Interview Speech: A Interview With Ludwig Van Beethoven

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Interviewer: Hello, today we have the honor to speak with Ludwig van Beethoven. He was a German composer who left his mark on the Classical and Romantic eras. It is great to have you here. Beethoven, please tell us about the beginning of your remarkable journey.
Beethoven: Thank you. My life began December 17, 1770 in Cologne, Germany. The day I was baptized.
Interviewer: You’re welcome. So Beethoven, did you have a large family or were you an only child?
Beethoven: Initially, I had seven siblings, but only two, not including myself lived to adulthood. They were my younger brothers Kaspar Anton Karl and Nikolaus Johann. I enjoyed my brothers company quite a bit. Growing up was hard, I lived in a poor family whom I had to take
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I was surrounded with music and drawn to the piano.
Interviewer: When was the first time you received recognition for your talents with the piano?
Beethoven: March 26, 1778 in Cologne was my first time to play in front of a crowd. That was when I began to truly believe in my talents.
Interviewer: Where did you go from there?
Beethoven: At first, I climbed my way up by playing in court as an organist with no commission. A year later, 1783, I dedicated three Piano Sonatas to Elector Maximillian Friedrich. It was a very interesting time for me.
Interviewer: I have heard that you spent time with the well-known composer, Mozart. How did that happen?
Beethoven: Mozart was a man who I took lessons with in Vienna. He was a great friend who shared similar aspirations as I did. Mozart wasn’t the only man I studied with. I also studied with Hadyn, Albrechtsberger, and Salieri. They were all people I met that helped me to fine tune my skills and develop the musical style that helped my gain recognition.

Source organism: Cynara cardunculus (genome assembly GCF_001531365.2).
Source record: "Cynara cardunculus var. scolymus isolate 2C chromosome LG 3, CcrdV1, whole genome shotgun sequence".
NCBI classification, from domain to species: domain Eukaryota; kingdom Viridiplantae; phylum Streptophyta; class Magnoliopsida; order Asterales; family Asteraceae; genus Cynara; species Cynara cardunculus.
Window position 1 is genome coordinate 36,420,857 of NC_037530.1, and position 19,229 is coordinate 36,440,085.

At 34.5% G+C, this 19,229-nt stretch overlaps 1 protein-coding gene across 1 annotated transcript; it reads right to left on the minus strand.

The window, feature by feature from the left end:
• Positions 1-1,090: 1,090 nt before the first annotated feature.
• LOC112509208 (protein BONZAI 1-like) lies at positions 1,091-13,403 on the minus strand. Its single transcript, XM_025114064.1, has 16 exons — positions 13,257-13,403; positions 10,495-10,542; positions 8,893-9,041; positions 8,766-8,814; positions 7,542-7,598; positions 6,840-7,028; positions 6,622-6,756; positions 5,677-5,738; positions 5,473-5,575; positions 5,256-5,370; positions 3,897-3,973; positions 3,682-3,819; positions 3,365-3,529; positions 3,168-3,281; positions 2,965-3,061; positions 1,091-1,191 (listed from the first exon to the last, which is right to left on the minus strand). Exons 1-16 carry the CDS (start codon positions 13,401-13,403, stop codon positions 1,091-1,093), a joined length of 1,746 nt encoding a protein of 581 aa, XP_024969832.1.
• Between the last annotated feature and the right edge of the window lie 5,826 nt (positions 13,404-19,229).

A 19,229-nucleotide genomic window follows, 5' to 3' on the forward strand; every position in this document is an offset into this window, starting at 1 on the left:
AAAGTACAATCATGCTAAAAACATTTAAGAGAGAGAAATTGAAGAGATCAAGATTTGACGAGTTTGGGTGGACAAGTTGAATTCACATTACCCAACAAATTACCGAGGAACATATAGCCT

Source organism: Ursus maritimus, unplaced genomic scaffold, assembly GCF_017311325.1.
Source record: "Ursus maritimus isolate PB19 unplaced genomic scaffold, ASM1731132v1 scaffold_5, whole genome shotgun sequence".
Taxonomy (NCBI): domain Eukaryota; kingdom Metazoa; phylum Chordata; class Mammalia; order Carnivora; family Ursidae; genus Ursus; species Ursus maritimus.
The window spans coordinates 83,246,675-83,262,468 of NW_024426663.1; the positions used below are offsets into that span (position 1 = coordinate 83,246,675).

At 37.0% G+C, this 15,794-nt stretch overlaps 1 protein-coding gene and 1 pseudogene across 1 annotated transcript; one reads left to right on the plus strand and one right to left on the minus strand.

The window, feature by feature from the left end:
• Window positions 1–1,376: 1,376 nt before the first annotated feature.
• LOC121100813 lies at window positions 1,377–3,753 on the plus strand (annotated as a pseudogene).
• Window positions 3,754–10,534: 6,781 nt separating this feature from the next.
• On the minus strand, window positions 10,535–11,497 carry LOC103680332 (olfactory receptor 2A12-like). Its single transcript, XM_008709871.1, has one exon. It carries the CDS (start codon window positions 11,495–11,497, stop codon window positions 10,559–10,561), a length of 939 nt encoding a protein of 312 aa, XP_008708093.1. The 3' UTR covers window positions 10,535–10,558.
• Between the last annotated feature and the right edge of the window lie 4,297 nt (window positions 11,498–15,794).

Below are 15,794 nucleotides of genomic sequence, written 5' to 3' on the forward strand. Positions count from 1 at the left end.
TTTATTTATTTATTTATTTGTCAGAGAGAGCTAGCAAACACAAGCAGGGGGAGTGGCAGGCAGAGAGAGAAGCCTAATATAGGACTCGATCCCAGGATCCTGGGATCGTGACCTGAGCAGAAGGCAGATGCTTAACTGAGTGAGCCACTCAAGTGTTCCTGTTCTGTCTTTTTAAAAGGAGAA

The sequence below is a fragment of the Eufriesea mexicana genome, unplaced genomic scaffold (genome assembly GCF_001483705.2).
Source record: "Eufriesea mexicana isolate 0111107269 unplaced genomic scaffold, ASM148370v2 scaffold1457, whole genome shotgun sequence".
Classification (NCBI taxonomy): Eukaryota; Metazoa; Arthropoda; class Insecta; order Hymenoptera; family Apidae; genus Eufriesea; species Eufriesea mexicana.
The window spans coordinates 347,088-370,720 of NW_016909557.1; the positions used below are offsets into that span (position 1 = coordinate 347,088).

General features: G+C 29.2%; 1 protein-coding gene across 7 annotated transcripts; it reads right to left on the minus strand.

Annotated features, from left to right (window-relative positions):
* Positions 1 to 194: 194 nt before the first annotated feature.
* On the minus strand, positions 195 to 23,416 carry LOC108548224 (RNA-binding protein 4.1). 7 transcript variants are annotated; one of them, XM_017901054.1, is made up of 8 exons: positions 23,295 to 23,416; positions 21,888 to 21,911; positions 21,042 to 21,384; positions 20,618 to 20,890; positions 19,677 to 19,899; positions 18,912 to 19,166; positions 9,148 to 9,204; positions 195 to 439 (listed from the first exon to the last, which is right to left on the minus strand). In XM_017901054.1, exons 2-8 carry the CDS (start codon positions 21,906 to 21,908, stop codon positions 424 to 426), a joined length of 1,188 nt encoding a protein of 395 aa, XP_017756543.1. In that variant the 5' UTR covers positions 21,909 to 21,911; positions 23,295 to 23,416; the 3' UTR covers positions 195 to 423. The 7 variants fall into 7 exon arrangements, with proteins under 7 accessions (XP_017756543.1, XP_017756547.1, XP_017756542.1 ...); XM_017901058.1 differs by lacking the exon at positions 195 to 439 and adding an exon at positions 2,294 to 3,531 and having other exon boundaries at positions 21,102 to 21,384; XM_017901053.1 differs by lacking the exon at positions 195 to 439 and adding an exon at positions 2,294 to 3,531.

Interviewer: Very interesting! When was your big break in
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It was spectacular. I played op. 15, a piano concerto. A few months later I went on to print one of my pieces, Opus 1. After that things began to change for me quickly.
Interviewer: What were some of the struggles you faced as a composer?
Beethoven: One of my most difficult struggles was my hearing loss. I pushed to create even though I was practically deaf. Some of my more popular pieces were created while my hearing was greatly impaired. Even though I was going deaf changing the views and expectations placed on composers was another struggle. I was passionate about composing being my career and for music to hold meaning and emotion. I wanted my music to portray life.
Interviewer: I think you certainly achieved that. You were a trailblazer in your time. Did you ever take the time to try other instruments besides the piano?
Beethoven: Oh yes, at one point I played the viola for theatre orchestra. I enjoyed it, but I preferred the piano.
Interviewer: How was your family affected by your rising fame?
Beethoven: Actually, during my years as a pianist I lost my mother, and later on my brother, Kaspar. After Kaspars death I sought after custody of his son, Karl. Around this time, more specifically, 1822, I had completed my last Piano Sonata: op 111. It was a very exciting and depressing in the later few years of my

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